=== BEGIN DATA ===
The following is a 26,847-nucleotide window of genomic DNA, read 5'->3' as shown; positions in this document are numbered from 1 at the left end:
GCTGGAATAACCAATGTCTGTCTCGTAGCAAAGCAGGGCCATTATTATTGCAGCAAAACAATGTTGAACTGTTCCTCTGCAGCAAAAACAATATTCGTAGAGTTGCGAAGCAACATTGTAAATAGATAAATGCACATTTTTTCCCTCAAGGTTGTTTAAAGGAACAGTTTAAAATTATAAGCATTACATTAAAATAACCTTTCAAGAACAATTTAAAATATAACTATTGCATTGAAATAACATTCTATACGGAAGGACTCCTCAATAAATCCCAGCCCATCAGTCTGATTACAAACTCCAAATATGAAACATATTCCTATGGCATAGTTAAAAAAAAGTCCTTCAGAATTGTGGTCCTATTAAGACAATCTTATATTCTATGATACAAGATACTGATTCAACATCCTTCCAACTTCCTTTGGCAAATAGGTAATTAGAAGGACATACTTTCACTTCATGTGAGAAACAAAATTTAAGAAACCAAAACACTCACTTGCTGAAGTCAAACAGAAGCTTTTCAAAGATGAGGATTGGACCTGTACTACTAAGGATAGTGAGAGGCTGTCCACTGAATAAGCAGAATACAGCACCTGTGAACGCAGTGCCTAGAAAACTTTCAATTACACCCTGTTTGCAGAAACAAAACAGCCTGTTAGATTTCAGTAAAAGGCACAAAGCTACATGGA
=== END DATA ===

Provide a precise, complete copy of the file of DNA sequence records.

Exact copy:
The following is a 26,847-nucleotide window of genomic DNA, read 5'->3' as shown; positions in this document are numbered from 1 at the left end:
GCTGGAATAACCAATGTCTGTCTCGTAGCAAAGCAGGGCCATTATTATTGCAGCAAAACAATGTTGAACTGTTCCTCTGCAGCAAAAACAATATTCGTAGAGTTGCGAAGCAACATTGTAAATAGATAAATGCACATTTTTTCCCTCAAGGTTGTTTAAAGGAACAGTTTAAAATTATAAGCATTACATTAAAATAACCTTTCAAGAACAATTTAAAATATAACTATTGCATTGAAATAACATTCTATACGGAAGGACTCCTCAATAAATCCCAGCCCATCAGTCTGATTACAAACTCCAAATATGAAACATATTCCTATGGCATAGTTAAAAAAAAGTCCTTCAGAATTGTGGTCCTATTAAGACAATCTTATATTCTATGATACAAGATACTGATTCAACATCCTTCCAACTTCCTTTGGCAAATAGGTAATTAGAAGGACATACTTTCACTTCATGTGAGAAACAAAATTTAAGAAACCAAAACACTCACTTGCTGAAGTCAAACAGAAGCTTTTCAAAGATGAGGATTGGACCTGTACTACTAAGGATAGTGAGAGGCTGTCCACTGAATAAGCAGAATACAGCACCTGTGAACGCAGTGCCTAGAAAACTTTCAATTACACCCTGTTTGCAGAAACAAAACAGCCTGTTAGATTTCAGTAAAAGGCACAAAGCTACATGGA